One of my major goals for this project was to have some measure of control of my turret. And since there isn’t a native way to impact servo movements from your arduino I had to get a little creative. I used the serial monitor to take the ASCII value of a certain key (I used keys WASD for rotation and F for firing the turret) and write that value to the servo. I then created a set of 5 variables that corresponded to each of the numbers’ ASCII values. I used an “if” statement to determine whether or not one of those values had been written to the monitor, and if one had, the value’s respective servo would change it’s rotation by 10 degrees. But there’s a catch: if a servo overrotates, it will lock in place and will need to be unplugged and plugged back in. To avoid this issue from happening during my time on the laser range, I created a function that tracks the position of the servo and stops it from reaching its rotational limits.

Servo vert;
Servo hori;
int pos = 0;
int aa = 0;
int laser = 12;
int buzzer = 11;
void setup() {
hori.attach(9);
vert.attach(10);
Serial.begin(9600);
pinMode(laser,OUTPUT);
pinMode(buzzer,OUTPUT);

}

void loop() {

if (Serial.available() > 0) {
// read incoming serial data
char inChar = Serial.read();
// Type the next ASCII value from what you received:
Serial.print(inChar);
if(inChar == ‘a’) {
pos = pos + 10;
hori.write(pos);
}f

if(inChar == ‘d’ and pos < 180) {
pos = pos – 10;
hori.write(pos);}
if(inChar == ‘w’ and aa < 180) {
aa = aa + 10;
vert.write(aa);}
if (inChar == ‘s’ and aa < 180) { aa = aa – 10; vert.write(aa);} if (inChar == ‘f’) { tone(11,4000,500); digitalWrite(laser,HIGH); digitalWrite(buzzer,HIGH); digitalWrite(buzzer, 100); delay(100);//adjust this to change length of turret shot digitalWrite(laser,LOW); digitalWrite(buzzer,0); } } } />

First Milestone

For my first milestone, I got all of the components working together and I added code that rotates the turret and shoots the laser. I also assembled and integrated a device called a “Wave Shield” which allows me to upload .WAV audio files to the turret. The addition of the Wave Shield gives the turret the ability to say anything when it fires.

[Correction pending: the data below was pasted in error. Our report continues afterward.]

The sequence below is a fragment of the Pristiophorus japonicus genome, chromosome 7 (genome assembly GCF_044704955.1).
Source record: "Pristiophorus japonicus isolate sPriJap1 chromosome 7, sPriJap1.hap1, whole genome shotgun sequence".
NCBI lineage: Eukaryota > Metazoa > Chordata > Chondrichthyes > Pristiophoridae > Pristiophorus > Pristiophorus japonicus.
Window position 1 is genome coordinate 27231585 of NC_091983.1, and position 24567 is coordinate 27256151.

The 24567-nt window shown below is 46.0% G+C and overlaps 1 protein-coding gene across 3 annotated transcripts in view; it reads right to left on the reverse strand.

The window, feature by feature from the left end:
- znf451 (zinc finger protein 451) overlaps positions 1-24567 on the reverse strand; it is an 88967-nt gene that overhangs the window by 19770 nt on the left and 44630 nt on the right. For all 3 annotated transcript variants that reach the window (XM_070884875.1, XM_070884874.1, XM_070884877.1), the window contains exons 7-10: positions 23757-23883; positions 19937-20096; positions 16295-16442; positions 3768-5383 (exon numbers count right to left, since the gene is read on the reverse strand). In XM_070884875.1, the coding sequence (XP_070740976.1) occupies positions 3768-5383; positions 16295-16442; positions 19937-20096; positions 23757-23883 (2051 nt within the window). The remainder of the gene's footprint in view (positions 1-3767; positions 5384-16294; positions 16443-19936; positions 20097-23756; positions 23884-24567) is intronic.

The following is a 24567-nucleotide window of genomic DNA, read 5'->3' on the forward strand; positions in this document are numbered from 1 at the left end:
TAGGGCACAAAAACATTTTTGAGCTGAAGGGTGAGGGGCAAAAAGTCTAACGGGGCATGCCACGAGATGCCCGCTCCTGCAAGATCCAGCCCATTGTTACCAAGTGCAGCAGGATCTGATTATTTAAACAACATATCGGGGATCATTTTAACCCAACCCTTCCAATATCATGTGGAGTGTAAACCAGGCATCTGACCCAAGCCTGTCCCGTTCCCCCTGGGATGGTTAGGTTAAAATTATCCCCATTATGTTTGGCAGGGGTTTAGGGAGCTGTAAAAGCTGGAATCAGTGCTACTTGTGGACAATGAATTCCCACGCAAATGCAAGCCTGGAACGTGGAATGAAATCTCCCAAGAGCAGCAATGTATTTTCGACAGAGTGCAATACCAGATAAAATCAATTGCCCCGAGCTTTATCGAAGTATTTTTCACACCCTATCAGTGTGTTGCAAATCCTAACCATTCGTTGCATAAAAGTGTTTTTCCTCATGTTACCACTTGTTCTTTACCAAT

Starter Project: Electronic Dice Kit

Top-down view

img_0474

Basic overview

The electronic dice kit is made of 3 main components: the PIC microchip, the PCB and the Piezo impact sensor. Everything else in the dice kit is used for power or to help the main components communicate. The impact sensor sends an analog reading to the microchip, which runs it through a function to select a random number from 1-6. This number is then displayed by the LED’s on the top of the PCB.

In-Depth overview

To start the die, you need to apply a small amount of force to the acrylic base by tapping it onto a hard surface. The force of said impact will cause the Piezo sensor on the bottom to take a voltage reading and send it through a diode. The diode acts as a surge protector for the fragile microchip that does the actual processing of the data. The analog voltage reading is passed from the diode to the PIC microchip which then converts it to a decimal. From that decimal, it runs a function based off of the least significant decimal to retain the highest degree of randomness. The function will return a number from 1 to 6. This number is passed through a set of 6 resistors and their respective LED’s, lighting up when they are part of a pattern that corresponds to a number.